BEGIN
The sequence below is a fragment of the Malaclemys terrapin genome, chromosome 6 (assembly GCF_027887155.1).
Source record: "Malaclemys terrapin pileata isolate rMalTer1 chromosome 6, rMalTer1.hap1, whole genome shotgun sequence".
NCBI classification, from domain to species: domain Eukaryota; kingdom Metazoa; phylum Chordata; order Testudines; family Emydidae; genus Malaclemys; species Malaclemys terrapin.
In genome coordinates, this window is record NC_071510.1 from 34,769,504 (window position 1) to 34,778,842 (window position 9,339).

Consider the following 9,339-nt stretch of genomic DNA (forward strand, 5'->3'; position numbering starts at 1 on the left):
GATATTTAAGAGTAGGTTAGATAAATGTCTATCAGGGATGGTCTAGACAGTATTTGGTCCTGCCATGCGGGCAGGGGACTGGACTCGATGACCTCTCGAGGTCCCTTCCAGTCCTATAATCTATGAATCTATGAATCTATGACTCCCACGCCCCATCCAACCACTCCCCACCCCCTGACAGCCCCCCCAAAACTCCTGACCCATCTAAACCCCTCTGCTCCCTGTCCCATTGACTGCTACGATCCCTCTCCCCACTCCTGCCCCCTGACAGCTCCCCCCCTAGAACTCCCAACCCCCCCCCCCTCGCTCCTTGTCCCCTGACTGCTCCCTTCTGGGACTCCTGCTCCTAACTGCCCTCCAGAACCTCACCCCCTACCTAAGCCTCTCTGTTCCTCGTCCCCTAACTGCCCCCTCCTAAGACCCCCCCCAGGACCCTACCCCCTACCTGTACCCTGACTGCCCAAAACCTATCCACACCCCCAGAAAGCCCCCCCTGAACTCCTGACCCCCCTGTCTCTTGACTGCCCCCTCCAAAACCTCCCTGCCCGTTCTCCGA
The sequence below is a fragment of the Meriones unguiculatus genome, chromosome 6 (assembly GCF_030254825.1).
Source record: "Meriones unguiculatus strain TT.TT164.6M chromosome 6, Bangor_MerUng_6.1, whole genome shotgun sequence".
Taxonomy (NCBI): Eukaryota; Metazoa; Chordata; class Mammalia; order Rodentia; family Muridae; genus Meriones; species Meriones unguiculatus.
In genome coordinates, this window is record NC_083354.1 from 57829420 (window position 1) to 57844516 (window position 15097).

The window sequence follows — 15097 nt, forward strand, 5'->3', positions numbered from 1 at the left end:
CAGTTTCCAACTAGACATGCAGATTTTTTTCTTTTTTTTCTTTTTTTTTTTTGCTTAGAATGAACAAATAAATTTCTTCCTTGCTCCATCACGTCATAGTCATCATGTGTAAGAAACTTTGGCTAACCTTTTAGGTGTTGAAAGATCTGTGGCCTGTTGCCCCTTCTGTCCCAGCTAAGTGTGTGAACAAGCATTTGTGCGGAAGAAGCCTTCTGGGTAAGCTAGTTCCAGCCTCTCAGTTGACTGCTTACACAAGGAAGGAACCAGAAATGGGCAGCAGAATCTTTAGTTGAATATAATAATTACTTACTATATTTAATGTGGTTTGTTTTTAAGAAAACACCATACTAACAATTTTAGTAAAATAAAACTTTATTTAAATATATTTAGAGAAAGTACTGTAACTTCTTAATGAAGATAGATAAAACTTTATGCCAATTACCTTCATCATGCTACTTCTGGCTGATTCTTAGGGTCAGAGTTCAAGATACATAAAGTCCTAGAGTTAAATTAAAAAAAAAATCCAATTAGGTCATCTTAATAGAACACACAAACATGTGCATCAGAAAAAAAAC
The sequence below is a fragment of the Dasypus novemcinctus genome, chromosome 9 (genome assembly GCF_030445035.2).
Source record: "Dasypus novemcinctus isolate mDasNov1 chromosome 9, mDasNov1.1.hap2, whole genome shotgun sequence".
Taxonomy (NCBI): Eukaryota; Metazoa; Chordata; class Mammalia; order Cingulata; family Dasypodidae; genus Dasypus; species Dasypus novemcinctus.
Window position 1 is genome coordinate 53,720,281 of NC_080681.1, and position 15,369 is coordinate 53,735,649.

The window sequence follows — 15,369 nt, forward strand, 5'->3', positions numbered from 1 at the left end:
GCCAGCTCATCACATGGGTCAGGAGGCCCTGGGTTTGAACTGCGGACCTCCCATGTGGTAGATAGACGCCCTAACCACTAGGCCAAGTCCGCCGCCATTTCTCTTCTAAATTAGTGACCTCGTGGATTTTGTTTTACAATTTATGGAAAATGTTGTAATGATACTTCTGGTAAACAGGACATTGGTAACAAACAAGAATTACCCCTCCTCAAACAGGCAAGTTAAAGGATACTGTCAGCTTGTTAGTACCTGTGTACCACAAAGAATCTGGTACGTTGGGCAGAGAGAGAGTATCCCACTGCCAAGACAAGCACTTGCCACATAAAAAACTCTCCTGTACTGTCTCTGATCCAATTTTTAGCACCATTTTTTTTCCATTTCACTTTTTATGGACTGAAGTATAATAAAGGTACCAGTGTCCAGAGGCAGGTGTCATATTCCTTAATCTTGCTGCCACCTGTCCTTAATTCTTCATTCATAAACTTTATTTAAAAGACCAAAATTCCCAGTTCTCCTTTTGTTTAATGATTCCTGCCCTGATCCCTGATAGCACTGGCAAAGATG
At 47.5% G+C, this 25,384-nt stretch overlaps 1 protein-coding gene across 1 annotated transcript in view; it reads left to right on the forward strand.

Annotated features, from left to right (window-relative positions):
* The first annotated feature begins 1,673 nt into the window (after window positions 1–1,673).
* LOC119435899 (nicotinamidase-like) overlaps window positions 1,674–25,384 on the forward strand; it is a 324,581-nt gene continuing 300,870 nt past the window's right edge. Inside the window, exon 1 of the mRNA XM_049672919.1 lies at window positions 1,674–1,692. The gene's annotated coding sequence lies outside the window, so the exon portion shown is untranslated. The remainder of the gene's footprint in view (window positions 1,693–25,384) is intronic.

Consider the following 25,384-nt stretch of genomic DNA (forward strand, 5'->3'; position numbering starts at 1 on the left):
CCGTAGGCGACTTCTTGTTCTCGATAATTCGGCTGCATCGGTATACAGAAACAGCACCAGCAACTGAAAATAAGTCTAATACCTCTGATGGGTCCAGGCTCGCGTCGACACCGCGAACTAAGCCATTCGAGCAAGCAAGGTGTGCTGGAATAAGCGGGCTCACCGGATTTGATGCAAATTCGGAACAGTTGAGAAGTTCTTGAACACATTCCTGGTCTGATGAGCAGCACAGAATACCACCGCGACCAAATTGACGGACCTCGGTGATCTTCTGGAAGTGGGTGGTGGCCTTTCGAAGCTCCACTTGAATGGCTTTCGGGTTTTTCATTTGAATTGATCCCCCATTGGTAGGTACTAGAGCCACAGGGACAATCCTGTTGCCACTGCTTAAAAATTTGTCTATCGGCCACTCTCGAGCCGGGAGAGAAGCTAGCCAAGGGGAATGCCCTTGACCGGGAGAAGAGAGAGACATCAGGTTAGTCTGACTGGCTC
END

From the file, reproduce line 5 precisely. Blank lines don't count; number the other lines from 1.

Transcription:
Consider the following 9,339-nt stretch of genomic DNA (forward strand, 5'->3'; position numbering starts at 1 on the left):